Celebrity mom Shiva Rose is a parent at the Waldorf School. She loves vintage finds and local designers, as shown here on her blog, The Local Rose.
Is style a big part of an L.A private school mom’s life? That, my friends, all depends on who you are. And, don’t think everything is pricey. I got these Maniera rain boots FREE for participating in aTwitter chat!
We were thrilled to discover Beyond The Brochure: An Insider’s Guide To Private Elementary Schools In Los Angeles is now available at Bookstar-Barnes and Noble in Studio City! We had no idea! Its very unusual for a national bookstore chain to carry a self-published book (via Amazon.com). These are the best kind of surprises.
Of course, we are very grateful to Chevalier’s on Larchmont and Children’s Book World for their continuing support.
Thank you to everyone who has purchased our book and to our blog readers!
Christina, Anne and Porcha
I read with great fascination about a new show called “Beverly Hills Nannies.” I haven’t seen the show (the first episode aired July 11 on ABC Family), but I will try to catch at least one episode of this potentially addictive reality TV show. (Whether it can rival my favorite, Real Housewives of New York, is unlikely). ”Mansions, private jets and sports cars are the norm for the stars of this new guilty-pleasure reality series…” (Life and Style, July 16, 2012).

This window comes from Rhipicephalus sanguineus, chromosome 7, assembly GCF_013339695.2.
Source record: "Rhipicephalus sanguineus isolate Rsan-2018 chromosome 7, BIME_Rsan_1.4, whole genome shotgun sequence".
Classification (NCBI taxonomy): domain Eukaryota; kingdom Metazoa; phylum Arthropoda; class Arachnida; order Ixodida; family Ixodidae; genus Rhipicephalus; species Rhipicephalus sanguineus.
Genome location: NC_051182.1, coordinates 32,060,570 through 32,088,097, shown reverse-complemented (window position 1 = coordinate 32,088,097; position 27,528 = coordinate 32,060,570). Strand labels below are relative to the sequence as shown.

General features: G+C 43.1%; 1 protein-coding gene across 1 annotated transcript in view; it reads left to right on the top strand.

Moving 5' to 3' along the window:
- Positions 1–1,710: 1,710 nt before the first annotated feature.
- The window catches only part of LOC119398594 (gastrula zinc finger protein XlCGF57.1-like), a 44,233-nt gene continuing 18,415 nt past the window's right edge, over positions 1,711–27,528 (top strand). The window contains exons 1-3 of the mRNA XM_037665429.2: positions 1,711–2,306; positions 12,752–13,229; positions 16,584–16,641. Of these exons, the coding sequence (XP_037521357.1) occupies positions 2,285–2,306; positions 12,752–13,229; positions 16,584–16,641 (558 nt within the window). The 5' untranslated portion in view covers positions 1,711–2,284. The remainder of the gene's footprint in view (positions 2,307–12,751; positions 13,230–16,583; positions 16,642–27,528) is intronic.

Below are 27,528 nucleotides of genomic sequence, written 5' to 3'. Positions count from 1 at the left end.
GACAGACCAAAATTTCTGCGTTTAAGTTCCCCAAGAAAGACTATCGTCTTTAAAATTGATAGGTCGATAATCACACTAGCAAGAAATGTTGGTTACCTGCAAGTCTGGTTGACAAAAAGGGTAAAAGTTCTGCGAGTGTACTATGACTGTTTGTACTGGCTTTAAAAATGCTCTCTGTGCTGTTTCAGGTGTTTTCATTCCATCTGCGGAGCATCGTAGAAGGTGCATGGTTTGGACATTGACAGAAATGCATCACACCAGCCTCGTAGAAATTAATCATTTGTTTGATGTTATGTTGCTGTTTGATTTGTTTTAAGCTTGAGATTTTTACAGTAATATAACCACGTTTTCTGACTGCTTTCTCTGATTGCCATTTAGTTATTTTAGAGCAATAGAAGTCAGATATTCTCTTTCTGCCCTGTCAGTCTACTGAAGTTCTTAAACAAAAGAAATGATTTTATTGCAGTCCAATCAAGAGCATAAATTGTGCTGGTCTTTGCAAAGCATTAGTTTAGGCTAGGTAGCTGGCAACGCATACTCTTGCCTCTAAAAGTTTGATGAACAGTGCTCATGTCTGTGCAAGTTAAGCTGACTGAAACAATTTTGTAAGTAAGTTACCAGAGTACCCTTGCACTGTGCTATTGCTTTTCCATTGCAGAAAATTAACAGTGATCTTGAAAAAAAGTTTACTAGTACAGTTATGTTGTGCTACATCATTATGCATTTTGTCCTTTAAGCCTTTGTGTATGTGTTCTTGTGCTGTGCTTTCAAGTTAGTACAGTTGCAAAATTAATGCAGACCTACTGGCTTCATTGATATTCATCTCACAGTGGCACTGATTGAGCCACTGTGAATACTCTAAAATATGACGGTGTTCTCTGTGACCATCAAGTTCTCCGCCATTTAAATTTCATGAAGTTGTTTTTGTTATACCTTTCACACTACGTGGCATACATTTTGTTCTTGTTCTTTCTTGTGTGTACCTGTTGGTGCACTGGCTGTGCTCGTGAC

The reason I’m intrigued by the show is that two of the five nannies are actually “mannies” or male nannies. But, these aren’t just TV reality show creations. You can see these mannies in real-life at many of L.A.’s elite private schools. They are a status symbol. There’s something about a manny pulling up in a Mercedes that shrieks “rich family.” They also function as “house managers” and “estate managers” and various other titles required when a family has a large staff to manage their home. I don’t know for sure, but I can virtually guarantee you that the kids on “Beverly Hills Nannies” attend private schools.
When I asked my husband, Barry, about the manny trend, he wanted to know, “Why the sudden appearance of “mannies”? When I was growing up, in a pre-Sandusky world, the appearance of a manny would have brought a visit from the SWAT team.”